The Content

This being an Agile Hybrid course, I went in expecting there to be more content around the nuts and bolts of making hybrid projects work answering the questions:

  • How do you manage dependencies when you have multiple Agile teams delivering various parts of a solution?
  • How do you coordinate schedules across different Agile teams that may have different methodologies and different sprint cycles or durations?
  • How does a PM work with a Product Owner to integrate project-specific deliverables into an overall product backlog?

But, the course did not go to that level of technical detail.

The course focuses more on the people side of working with Agile (managing conflict, leading a team, engaging virtual teams). The parts which did touch on technical processes (plan and manage schedule, plan and manage scope) were pretty high level – perhaps in an effort to keep the course methodology agnostic. But still quite useful for getting you aligned with agile ways of working.

Overall, I’d say this course would be most useful to an established PM who needs to adopt an “agile” mindset to help deliver hybrid projects and needs to understand how that world works.

The Exam

Once you complete the course, you take the exam through Pearson Vue. It’s a non-proctored, timed, remote exam with 60 multiple-choice questions. The exam felt a bit like a PMP, in that the multiple-choice questions were often situational, and you had to have a good feel for how PMI wanted you to think to pick the right answer. They were challenging enough that when taking the exam, I wasn’t sure if the course had prepared me to pass the exam. But,  I passed on the first go, so there you have it!

Hybrid Project Pro Micro-Credential Diploma

Was it worth it?

It’s the only “Hybrid Agile” credential that I’m aware of, right now. I think it’s cool and I look forward to putting the badge on my LinkedIn profile. The new micro-credential format may be a response to other training competitors like LinkedIn Learning and Google’s new certs. It’s great to see PMI jump in the fray and start putting out accessible content. And it’s high quality content as you might expect. Plus, it’s a PMI credential that an experienced PM can knock out in an afternoon, so it’s nowhere near the commitment of a PMI marquee credential.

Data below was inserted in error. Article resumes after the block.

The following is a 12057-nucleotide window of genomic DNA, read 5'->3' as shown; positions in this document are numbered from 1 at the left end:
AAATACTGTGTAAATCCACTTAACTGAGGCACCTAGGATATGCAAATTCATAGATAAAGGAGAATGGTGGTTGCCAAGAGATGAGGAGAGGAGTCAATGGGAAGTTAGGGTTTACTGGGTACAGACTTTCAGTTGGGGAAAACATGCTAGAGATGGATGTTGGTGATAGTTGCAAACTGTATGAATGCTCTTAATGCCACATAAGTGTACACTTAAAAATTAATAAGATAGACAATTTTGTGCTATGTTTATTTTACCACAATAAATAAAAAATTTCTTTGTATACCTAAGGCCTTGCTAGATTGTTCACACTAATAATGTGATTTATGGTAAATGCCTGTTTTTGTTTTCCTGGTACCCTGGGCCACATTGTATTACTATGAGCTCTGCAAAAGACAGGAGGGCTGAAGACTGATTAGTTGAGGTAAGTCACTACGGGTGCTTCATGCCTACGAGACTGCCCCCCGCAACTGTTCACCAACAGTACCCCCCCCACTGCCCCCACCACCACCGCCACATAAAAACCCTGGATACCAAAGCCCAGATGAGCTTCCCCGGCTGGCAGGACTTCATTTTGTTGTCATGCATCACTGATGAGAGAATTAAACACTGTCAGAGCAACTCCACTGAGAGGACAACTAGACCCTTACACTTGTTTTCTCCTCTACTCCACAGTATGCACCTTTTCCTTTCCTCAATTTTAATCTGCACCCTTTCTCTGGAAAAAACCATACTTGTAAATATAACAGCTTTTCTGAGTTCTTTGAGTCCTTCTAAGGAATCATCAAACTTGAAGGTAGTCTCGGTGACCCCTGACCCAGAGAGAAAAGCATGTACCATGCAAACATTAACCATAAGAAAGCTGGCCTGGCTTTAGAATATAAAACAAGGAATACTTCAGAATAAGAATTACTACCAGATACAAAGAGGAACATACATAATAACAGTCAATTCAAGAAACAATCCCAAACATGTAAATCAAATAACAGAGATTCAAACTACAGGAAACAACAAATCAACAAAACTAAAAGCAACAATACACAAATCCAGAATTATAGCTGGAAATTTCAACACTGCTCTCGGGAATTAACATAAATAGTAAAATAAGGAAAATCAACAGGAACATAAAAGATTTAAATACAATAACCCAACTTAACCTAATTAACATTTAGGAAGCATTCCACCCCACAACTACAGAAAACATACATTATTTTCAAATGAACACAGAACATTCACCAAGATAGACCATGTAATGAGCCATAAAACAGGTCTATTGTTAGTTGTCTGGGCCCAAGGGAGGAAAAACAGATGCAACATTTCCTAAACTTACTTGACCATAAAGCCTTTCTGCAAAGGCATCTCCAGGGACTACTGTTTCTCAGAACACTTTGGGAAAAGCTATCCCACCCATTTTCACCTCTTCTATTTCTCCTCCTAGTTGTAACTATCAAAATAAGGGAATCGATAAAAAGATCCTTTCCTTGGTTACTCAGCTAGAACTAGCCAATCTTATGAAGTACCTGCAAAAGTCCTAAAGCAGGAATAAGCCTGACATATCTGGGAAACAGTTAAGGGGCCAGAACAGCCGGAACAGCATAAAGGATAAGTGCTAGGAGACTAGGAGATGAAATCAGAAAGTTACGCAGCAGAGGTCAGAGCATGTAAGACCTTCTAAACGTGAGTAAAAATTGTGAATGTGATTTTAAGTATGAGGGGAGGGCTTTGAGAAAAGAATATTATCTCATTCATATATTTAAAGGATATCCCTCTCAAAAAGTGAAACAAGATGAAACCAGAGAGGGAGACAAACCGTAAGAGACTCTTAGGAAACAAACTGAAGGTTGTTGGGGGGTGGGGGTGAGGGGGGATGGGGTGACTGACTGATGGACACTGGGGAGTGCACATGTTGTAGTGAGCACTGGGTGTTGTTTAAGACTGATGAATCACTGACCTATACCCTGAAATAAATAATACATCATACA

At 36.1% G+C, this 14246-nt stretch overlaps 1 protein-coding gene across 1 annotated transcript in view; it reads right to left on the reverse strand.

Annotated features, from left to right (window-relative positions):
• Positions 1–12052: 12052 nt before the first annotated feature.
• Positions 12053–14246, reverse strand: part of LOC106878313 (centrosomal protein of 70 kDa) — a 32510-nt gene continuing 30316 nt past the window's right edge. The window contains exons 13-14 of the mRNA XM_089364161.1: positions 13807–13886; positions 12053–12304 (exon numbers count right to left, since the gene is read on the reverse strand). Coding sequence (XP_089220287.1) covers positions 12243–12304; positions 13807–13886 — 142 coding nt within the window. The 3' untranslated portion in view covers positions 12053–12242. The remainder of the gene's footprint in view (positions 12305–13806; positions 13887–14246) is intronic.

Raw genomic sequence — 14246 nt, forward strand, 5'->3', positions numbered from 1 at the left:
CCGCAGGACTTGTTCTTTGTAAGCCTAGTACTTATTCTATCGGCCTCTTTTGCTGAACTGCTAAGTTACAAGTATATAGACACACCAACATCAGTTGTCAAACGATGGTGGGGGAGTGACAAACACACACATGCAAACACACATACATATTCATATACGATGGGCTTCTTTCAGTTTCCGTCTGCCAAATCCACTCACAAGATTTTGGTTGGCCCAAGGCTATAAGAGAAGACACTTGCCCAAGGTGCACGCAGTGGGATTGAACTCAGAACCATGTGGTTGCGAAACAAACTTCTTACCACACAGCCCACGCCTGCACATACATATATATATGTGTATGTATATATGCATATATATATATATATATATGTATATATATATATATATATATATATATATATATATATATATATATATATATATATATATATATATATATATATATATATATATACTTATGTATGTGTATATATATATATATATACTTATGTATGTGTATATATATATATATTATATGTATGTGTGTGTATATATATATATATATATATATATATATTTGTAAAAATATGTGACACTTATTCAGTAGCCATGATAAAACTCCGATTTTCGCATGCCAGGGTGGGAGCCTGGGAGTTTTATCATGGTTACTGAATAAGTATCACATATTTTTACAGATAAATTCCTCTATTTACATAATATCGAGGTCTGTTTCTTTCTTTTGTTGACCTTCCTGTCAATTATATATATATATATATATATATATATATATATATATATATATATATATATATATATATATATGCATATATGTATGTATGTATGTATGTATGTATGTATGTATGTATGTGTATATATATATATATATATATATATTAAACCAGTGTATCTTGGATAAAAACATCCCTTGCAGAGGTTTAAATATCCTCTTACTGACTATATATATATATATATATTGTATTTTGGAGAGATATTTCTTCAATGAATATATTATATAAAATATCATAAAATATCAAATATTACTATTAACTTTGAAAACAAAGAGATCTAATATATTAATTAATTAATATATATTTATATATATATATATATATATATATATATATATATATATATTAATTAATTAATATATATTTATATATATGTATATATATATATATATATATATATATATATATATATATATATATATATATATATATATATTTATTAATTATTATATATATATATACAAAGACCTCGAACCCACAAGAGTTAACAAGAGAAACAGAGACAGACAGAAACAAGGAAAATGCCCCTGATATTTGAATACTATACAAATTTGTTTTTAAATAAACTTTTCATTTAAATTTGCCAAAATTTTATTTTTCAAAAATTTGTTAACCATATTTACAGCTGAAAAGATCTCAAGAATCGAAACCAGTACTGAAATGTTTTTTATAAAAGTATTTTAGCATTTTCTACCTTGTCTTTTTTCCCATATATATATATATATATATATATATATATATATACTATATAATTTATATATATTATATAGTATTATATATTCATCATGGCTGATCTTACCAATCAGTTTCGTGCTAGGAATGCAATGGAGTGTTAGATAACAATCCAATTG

I felt that the scenario-based lessons in the online course were the best part of the process – they made the content relatable and helped reinforce some agile principles and approaches for me. I hope this credential is an indicator of how the PMI will deliver training going forward.

Is this credential going to teach you how to execute Hybrid Agile projects? Not really. It’s a good start for getting in the right mindset, but don’t look for it to give you the technical ins and outs of how to get your projects done in a hybrid world. Is it worth $175? It may be, if you need to demonstrate that you understand Agile Hybrid on your LinkedIn profile. If you’re already there and have the ‘street-cred’ of having worked on Hybrid projects, it may not be super useful. That said, if you do work in a Hybrid world and need to take a course to keep up your PMP, it was a nice way to get 13 PDUs. And coming from a background as an ‘old school’ PM, coursework that helps me develop more of an Agile mindset is good medicine.

And, even if this credential isn’t for you, definitely keep an eye on PMI’s evolving micro-credential space. We might see some really interesting things coming from this space.

Check out our other insights and articles here.

At Kolme Group we care and want to help you get the best out of your PPM Tool. Join Kim Essendrup, Kolme Co-founder, for a Free, 15-minute consultancy to discuss your PPM Tool needs and best steps forward

Tailoring Your Stakeholder Justification Messages When Investing In A Project Portfolio Management System

Tailor Stakeholder Justification Messages

We’ve had a great review of the strategic benefits, and hard and soft cost saving that you need to consider for your justification and/or business case in our recent post, Justifying A PPM Investment.  But, how do we ensure that you are talking about the right benefits to the right stakeholders? Keep reading to learn how tailoring your stakeholder justification messages when investing in a project portfolio management system.